A funny thing happened on my way home from the in-laws’.
I crossed the front yard like I normally do. I tossed my pack in the side seat like I normally do. I hopped in on the driver’s side, kicked the emergency break, fired up the ignition, corrected my wheels, and started home like I normally do. But today was different. Today, I was free.
I graduated this morning, and all the burdens that had been weighing me down–the coursework, the office politics, the last minute emergencies–all seemed suddenly small. And as I gripped the steering wheel, I exhaled and choked back an urge to cry. To tell the truth, I’ve been crying a lot lately. I cried when A— was accepted to grad school; I cried when I read my work acceptance email; and I cried when Dad escorted A— down the aisle at our wedding. I would have burst into tears then, too, if I hadn’t been listening to the radio.
Like the ending of a B-movie, Lynyrd Skynyrd started playing. Free Bird, of all things. The song startled me. It seemed almost too perfect for the moment, a sort of cheesy cosmic irony. If I had, say, been writing my life as a screenplay, and I had written ‘Skynyrd plays as the sun sets’ in a draft, I would have tossed that phrase, no, burned it, long before principal photography. Besides, when was the last time I’d heard Free Bird on the radio? Had it been months? Years? A decade?
I shifted the truck into drive and embraced the absurd serendipity. I rolled down the windows and cranked up the volume. I began to sing along, quietly at first; I didn’t want the kids in the neighborhood ogling at me, thinking I was some crazy, crooning redneck. But the longer the song dragged on, the more comfortable I felt, and the louder I crowed.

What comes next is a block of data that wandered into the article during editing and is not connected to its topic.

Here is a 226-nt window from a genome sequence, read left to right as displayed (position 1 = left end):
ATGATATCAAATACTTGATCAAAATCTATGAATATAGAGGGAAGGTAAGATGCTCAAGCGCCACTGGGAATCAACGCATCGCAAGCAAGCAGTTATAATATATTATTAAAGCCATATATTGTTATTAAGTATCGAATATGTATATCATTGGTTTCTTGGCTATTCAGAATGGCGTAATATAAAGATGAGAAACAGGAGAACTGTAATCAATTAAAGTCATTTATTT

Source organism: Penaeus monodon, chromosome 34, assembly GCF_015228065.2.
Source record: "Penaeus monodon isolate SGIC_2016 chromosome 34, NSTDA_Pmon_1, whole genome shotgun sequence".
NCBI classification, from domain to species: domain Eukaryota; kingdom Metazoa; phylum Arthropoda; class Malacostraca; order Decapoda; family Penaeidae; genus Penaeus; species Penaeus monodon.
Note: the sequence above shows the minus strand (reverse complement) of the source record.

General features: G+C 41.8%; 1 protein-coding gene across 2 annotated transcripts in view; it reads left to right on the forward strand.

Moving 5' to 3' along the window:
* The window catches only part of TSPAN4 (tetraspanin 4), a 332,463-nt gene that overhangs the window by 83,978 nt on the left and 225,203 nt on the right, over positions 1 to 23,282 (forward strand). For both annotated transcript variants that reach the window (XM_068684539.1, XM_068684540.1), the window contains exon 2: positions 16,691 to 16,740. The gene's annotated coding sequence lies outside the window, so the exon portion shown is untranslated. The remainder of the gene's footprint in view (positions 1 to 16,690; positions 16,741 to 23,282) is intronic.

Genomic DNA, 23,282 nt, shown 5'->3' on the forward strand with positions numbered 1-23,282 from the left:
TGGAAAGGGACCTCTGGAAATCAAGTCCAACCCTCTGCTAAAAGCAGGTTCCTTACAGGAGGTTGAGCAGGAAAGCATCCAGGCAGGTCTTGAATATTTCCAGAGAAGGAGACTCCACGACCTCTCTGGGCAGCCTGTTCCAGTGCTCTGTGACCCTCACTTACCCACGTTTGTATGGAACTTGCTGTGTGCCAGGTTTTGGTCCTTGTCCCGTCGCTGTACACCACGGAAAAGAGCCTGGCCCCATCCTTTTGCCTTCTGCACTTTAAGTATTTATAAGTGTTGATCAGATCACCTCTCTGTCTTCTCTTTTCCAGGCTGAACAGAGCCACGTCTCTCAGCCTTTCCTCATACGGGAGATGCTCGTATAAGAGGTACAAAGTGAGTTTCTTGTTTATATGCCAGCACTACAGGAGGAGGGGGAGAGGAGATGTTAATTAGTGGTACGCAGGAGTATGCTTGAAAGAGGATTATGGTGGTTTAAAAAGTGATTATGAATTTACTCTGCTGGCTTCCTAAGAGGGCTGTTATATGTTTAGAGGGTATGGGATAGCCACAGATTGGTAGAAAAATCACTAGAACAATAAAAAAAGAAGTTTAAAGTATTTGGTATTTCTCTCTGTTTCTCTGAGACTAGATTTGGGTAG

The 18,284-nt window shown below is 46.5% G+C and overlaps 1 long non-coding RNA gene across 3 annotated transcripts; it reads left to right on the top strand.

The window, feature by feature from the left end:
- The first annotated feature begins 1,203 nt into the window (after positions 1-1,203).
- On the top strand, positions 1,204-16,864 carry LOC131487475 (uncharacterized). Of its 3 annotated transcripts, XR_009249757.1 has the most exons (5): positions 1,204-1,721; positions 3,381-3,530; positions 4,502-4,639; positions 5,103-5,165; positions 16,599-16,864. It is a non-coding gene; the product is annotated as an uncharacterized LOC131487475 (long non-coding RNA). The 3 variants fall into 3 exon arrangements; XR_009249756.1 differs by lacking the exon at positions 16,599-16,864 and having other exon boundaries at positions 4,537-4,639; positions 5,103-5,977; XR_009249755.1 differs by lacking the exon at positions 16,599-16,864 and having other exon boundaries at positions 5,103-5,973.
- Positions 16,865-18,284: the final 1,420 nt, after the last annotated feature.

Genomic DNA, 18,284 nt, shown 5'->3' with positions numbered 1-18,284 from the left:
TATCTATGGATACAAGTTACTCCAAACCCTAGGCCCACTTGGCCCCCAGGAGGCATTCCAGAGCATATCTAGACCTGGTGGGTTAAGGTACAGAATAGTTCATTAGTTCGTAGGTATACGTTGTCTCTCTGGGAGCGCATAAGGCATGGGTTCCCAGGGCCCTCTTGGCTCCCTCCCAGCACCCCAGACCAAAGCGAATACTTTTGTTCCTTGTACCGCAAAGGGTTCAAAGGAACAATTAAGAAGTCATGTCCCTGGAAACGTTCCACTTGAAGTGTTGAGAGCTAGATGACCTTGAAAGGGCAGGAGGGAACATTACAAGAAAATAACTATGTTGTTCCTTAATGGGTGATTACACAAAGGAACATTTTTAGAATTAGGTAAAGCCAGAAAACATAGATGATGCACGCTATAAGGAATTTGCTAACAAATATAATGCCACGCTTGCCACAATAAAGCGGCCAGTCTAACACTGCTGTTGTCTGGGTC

By the time I hit the county road near Skyland, I was doing my best Ronnie Van Zant. An old, red pick up pulled up next to me at the light near the gas station, and the old man inside shook his head, lipped “stupid kid” (or something like it), and turned away so he wouldn’t have to listen to me anymore. When the light turned green, I tilted my head out the window and let the wind ruffle my hair as I drove.
“I’m as free as a bird now…” I wonder if that’s how Van Zant felt when he was writing the song? Untethered, ruffled, mussing the wind through his hair. I imagine not. If you listen closely, the lyrics aren’t much different from “What’s your Name?”: a rock and roll star skirting away from last night’s lay. But for the moment there, as the sun started sinking, that line felt all-too perfect, an odd mixture of sentiment and nostalgia. Instead of crying, I laughed a little. I embraced my own silliness. For the first time in years, I felt happy.
Posted in: Non-fiction